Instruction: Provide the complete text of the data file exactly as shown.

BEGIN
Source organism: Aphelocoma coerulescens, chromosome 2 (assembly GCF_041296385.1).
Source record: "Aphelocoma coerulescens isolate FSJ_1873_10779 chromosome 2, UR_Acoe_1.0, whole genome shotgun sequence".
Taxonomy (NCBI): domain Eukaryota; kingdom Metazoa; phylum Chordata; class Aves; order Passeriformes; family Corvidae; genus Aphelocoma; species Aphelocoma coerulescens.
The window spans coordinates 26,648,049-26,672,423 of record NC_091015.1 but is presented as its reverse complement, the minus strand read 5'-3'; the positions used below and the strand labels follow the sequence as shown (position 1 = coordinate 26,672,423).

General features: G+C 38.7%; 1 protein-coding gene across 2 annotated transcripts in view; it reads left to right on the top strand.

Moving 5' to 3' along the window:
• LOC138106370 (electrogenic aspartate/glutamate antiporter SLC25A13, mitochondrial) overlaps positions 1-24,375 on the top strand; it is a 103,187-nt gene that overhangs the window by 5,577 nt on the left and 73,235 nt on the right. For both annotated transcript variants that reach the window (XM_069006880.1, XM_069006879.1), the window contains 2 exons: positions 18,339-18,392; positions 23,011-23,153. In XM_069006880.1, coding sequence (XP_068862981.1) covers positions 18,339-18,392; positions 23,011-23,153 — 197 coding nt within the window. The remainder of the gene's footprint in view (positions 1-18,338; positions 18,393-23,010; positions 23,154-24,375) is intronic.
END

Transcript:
Source organism: Aphelocoma coerulescens, chromosome 2 (assembly GCF_041296385.1).
Source record: "Aphelocoma coerulescens isolate FSJ_1873_10779 chromosome 2, UR_Acoe_1.0, whole genome shotgun sequence".
Taxonomy (NCBI): domain Eukaryota; kingdom Metazoa; phylum Chordata; class Aves; order Passeriformes; family Corvidae; genus Aphelocoma; species Aphelocoma coerulescens.
The window spans coordinates 26,648,049-26,672,423 of record NC_091015.1 but is presented as its reverse complement, the minus strand read 5'-3'; the positions used below and the strand labels follow the sequence as shown (position 1 = coordinate 26,672,423).

General features: G+C 38.7%; 1 protein-coding gene across 2 annotated transcripts in view; it reads left to right on the top strand.

Moving 5' to 3' along the window:
• LOC138106370 (electrogenic aspartate/glutamate antiporter SLC25A13, mitochondrial) overlaps positions 1-24,375 on the top strand; it is a 103,187-nt gene that overhangs the window by 5,577 nt on the left and 73,235 nt on the right. For both annotated transcript variants that reach the window (XM_069006880.1, XM_069006879.1), the window contains 2 exons: positions 18,339-18,392; positions 23,011-23,153. In XM_069006880.1, coding sequence (XP_068862981.1) covers positions 18,339-18,392; positions 23,011-23,153 — 197 coding nt within the window. The remainder of the gene's footprint in view (positions 1-18,338; positions 18,393-23,010; positions 23,154-24,375) is intronic.